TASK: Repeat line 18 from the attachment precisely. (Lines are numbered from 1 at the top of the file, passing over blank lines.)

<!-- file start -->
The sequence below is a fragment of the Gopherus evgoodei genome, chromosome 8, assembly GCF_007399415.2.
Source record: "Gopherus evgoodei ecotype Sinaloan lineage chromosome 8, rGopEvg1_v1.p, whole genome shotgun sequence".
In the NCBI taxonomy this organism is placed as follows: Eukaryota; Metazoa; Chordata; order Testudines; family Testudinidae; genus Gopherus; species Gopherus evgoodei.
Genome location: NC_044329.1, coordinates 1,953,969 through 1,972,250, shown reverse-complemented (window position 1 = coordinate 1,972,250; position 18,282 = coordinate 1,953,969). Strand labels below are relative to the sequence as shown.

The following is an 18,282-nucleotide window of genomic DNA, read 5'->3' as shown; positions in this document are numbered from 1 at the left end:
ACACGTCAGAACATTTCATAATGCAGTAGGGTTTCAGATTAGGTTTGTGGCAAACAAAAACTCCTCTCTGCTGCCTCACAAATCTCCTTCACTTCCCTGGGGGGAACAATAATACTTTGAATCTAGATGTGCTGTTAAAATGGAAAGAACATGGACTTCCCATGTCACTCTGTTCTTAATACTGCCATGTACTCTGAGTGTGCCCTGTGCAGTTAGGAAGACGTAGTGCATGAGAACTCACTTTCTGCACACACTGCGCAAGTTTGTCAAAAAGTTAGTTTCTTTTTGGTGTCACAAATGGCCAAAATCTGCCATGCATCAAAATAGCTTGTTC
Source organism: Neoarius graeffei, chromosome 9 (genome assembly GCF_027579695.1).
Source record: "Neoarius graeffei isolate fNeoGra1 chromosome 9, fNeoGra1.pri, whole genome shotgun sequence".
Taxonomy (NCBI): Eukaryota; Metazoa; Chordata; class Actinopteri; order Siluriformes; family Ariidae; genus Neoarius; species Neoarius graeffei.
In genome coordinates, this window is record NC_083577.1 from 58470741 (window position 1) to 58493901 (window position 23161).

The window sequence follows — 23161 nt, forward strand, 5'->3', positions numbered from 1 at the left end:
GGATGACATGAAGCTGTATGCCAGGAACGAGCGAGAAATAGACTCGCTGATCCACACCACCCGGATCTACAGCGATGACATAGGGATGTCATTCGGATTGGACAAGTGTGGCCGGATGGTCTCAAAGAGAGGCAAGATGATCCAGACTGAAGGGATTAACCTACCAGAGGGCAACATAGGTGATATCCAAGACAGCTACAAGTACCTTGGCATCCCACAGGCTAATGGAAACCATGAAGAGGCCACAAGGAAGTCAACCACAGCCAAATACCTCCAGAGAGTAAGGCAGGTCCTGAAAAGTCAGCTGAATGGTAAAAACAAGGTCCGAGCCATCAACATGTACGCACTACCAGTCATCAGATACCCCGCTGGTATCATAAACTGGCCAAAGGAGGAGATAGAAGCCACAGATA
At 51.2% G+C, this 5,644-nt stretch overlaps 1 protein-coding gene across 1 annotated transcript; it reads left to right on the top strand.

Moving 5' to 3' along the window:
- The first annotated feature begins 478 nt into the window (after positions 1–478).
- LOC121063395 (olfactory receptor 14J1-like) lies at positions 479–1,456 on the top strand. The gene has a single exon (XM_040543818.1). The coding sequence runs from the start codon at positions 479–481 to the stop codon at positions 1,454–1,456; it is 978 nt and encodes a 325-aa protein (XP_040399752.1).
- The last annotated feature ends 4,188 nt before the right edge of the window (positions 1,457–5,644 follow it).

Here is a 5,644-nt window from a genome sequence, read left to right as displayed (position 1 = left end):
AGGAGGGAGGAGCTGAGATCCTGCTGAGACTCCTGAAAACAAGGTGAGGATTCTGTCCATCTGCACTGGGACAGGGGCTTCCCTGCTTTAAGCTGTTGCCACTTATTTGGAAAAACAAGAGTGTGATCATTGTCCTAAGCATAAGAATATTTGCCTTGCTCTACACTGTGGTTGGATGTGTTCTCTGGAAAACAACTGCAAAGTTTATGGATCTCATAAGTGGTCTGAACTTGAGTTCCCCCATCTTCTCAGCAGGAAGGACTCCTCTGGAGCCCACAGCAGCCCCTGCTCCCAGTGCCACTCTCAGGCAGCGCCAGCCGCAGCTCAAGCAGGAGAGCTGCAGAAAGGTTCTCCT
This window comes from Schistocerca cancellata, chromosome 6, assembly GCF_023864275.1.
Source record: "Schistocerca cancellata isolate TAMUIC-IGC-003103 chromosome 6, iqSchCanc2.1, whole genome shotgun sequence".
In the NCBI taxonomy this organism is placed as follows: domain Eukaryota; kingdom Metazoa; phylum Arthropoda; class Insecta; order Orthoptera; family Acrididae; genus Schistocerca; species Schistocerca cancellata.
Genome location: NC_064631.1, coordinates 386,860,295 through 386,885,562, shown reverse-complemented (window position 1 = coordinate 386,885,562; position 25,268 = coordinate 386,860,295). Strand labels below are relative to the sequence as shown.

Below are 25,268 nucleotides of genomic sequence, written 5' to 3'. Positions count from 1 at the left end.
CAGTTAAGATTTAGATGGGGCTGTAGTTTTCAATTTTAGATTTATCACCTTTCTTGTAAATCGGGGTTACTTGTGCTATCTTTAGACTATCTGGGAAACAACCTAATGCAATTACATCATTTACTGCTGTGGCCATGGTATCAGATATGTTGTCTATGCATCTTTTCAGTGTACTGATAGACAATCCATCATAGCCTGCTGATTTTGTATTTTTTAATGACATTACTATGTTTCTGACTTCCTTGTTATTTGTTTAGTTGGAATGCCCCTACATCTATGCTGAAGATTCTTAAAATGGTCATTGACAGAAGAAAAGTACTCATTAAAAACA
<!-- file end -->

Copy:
Here is a 5,644-nt window from a genome sequence, read left to right as displayed (position 1 = left end):